Exploiting T cells’ potential
T cell engagement was not an explicit part of the original SARS-CoV-2 vaccine design. Optimizing current and subsequent vaccines to specifically stimulate T cells by giving the immune system exposure to the non-spike proteins of the virus would offer an important hedge against COVID-19 in the face of a rapidly mutating virus that may continue to escape antibodies.
“I think T cells offer such a tremendous opportunity to enhance current vaccines, and there hasn’t been a dedicated effort towards their induction by vaccines,” Gaiha said. “In the span of two years, we’ve seen the emergence of all these variants, so augmenting vaccines to specifically engage T cells would further solidify that backstop against severe illness.”
Such vaccines would still include spike components but also non-spike components. Even if these vaccines turn out not to lead to sterilizing immunity, which would prevent the virus from infecting our cells, they would go a long way toward ensuring that an infection with SARS-CoV-2 remains minimally symptomatic, on par with the common cold.
“I think we’ve reached a point where we understand we’ll be living with this virus for a long time, but if we can make it a mild illness that doesn’t cause severe disease that may be a tenable goal,” Gaiha said.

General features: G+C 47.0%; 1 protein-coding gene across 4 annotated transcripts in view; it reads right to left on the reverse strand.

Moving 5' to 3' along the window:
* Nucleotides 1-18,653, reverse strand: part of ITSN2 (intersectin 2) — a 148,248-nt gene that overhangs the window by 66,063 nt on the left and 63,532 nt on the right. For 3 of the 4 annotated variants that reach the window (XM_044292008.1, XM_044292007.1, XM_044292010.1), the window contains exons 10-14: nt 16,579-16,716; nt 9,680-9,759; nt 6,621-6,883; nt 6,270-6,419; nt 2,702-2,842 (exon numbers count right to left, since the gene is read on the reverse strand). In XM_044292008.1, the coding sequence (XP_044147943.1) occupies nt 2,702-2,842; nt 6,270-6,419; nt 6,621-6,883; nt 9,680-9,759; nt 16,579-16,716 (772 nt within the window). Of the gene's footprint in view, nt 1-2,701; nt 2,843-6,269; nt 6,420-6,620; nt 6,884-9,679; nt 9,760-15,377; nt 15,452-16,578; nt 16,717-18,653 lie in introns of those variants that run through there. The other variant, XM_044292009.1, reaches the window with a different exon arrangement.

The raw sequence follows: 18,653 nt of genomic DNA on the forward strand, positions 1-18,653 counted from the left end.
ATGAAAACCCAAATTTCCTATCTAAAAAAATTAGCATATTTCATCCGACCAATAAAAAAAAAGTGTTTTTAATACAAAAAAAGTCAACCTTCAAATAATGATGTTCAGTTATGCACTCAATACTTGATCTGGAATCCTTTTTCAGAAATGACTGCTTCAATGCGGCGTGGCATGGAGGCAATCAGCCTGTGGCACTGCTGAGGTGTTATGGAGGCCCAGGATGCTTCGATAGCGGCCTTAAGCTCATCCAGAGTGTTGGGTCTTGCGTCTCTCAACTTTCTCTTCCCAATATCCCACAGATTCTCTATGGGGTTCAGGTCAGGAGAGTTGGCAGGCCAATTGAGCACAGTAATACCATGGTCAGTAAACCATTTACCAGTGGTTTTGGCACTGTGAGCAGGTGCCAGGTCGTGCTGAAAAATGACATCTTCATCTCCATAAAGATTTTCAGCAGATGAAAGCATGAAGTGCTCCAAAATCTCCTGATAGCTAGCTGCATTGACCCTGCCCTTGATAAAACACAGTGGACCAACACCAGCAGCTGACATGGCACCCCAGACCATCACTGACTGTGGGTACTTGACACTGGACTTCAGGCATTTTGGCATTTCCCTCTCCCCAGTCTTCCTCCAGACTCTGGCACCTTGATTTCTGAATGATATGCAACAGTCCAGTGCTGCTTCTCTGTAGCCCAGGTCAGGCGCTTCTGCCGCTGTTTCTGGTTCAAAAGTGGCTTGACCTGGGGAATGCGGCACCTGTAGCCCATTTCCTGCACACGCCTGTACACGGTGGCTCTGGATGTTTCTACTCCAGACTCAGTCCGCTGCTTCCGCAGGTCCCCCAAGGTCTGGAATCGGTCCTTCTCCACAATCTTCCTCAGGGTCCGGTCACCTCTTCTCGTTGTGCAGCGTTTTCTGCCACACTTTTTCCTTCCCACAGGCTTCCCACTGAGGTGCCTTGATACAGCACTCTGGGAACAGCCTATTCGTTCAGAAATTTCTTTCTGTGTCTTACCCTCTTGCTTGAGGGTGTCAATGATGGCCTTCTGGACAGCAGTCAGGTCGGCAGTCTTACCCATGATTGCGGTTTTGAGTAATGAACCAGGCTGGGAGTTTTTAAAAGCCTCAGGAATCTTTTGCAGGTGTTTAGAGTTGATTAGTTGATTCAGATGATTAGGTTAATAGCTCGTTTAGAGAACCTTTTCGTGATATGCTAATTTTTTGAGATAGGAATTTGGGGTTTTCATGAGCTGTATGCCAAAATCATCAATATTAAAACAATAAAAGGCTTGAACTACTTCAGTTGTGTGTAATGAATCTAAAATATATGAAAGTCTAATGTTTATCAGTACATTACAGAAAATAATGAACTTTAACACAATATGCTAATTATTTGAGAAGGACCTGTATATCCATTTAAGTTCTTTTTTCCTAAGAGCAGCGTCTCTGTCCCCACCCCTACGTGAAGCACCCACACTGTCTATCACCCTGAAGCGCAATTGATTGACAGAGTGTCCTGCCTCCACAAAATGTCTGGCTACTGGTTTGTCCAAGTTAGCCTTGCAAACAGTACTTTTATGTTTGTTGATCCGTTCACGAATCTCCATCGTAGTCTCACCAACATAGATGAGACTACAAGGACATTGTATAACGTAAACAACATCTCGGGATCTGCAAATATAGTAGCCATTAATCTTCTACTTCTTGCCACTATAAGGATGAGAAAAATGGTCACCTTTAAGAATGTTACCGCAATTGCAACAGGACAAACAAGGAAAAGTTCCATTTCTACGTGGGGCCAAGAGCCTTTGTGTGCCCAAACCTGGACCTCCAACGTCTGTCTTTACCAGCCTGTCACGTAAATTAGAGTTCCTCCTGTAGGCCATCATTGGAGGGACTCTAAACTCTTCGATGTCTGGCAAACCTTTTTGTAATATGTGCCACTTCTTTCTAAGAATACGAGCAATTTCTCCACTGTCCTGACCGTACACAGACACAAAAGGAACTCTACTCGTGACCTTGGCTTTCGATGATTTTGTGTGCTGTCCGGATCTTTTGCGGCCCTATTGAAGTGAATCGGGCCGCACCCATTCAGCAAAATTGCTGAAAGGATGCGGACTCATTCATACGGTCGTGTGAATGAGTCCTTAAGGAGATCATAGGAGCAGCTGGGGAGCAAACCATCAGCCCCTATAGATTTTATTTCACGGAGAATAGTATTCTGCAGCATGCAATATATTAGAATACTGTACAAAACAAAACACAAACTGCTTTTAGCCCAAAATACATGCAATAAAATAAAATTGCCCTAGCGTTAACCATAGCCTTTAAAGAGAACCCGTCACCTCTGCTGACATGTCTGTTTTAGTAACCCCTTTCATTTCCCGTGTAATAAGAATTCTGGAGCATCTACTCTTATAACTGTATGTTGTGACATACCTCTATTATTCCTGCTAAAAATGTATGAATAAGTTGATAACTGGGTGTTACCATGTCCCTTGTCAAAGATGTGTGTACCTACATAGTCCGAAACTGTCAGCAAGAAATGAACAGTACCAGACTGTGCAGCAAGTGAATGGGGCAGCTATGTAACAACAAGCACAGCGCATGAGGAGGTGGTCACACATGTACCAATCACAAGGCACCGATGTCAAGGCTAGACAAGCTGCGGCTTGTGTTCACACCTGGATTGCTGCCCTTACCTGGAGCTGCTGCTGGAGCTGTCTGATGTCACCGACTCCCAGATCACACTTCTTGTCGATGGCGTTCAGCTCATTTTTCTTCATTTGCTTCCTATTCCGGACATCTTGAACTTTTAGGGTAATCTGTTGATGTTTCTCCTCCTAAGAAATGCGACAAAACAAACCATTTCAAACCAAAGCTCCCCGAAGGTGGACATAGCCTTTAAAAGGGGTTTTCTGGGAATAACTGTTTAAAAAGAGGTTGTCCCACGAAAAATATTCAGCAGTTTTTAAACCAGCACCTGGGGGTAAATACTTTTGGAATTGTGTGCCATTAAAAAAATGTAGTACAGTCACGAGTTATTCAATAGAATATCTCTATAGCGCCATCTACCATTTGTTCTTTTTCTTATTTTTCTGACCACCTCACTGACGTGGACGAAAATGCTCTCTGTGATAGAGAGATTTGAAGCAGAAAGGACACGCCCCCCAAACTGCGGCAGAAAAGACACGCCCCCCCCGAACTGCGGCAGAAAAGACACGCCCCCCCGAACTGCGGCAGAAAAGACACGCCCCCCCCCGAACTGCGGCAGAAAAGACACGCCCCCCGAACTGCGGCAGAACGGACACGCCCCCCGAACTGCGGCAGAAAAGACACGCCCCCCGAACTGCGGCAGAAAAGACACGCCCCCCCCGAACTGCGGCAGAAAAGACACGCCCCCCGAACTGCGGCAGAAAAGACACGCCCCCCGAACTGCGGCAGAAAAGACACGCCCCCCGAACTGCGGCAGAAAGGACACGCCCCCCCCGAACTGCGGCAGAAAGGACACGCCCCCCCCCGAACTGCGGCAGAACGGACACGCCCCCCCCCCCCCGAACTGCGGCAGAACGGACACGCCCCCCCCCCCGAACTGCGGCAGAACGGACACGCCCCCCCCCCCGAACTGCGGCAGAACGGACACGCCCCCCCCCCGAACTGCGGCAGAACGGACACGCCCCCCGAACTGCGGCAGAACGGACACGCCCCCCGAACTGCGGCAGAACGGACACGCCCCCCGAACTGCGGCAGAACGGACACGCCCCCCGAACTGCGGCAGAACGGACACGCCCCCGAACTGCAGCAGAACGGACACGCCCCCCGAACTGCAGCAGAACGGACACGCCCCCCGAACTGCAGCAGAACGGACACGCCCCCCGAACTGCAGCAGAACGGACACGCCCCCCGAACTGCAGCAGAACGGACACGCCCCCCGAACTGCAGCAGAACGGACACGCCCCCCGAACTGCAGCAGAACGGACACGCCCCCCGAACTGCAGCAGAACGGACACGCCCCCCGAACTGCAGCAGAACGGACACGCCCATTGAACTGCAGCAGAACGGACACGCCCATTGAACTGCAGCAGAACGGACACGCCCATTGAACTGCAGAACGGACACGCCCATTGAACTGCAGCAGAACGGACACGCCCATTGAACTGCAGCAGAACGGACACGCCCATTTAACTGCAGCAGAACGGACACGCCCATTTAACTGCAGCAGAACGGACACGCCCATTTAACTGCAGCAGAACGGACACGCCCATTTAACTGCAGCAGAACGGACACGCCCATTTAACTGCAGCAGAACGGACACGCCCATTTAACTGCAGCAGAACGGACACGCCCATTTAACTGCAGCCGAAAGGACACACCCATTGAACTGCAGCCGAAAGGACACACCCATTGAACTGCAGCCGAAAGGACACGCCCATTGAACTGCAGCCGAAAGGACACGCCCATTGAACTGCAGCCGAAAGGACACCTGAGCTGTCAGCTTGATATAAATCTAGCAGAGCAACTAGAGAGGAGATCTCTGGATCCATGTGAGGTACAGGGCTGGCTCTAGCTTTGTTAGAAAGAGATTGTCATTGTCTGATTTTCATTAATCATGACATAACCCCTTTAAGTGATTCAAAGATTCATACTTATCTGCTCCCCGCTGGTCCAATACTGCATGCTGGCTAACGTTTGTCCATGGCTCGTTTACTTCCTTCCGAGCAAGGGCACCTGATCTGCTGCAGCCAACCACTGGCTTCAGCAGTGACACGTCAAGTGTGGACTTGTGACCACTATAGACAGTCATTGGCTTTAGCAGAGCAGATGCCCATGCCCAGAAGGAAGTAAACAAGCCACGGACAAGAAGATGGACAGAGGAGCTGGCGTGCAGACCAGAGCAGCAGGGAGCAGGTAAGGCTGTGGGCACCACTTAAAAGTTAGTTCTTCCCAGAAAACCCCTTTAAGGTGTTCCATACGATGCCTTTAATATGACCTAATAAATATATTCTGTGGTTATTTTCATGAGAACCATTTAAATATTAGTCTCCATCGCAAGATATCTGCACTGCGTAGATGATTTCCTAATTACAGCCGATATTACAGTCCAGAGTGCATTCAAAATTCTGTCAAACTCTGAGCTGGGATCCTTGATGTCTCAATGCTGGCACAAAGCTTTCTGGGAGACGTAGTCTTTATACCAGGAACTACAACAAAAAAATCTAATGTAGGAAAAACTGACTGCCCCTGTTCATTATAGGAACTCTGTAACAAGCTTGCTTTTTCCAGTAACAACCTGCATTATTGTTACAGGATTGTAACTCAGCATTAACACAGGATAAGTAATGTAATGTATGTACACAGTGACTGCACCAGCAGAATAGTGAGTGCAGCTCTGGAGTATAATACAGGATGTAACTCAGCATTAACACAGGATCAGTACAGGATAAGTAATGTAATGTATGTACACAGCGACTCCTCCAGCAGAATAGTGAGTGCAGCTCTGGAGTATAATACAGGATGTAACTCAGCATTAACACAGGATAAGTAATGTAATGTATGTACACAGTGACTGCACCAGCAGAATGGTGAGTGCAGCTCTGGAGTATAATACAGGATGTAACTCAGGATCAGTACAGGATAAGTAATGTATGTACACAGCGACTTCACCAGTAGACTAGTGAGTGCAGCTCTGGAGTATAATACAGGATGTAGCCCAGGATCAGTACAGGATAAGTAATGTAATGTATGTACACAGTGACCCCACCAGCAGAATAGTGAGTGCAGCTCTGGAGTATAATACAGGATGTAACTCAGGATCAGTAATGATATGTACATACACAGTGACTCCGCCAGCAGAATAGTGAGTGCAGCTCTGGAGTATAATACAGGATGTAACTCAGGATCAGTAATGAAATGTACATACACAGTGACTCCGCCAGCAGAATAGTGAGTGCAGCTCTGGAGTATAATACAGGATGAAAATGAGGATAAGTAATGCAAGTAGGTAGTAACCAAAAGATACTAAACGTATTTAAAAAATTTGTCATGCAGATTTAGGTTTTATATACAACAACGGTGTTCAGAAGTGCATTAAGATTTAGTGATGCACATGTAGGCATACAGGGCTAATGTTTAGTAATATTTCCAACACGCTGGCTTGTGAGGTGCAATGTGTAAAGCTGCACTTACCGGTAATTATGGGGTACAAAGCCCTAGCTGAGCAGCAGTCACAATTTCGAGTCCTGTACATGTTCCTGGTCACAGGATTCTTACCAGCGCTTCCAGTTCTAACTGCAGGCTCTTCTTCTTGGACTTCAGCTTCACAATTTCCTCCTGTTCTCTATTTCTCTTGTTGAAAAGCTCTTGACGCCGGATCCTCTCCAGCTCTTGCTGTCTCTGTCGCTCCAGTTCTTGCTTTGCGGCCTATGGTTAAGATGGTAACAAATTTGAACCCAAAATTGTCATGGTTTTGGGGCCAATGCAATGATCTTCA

Another important benefit of targeted T cell stimulation would be enhancing their function in older people, whose T cells tend to lose potency and diversity with age, as well as among people who are immunocompromised, or have chronic infections or cancer, conditions that can lead to T cell exhaustion.
Depending on the mode of delivery, it is feasible that some T cell-based vaccines may go beyond disease mitigation and achieve actual viral clearance to prevent infection. For example, research in animals has shown that intranasal, rather than injectable, vaccines can induce a T cell response at the nasopharynx, the site of initial infection where the virus enters the body, and achieve clearance promptly on the spot by killing off infected cells in that region, thus preventing further spread, Gaiha said.
Lessons from HIV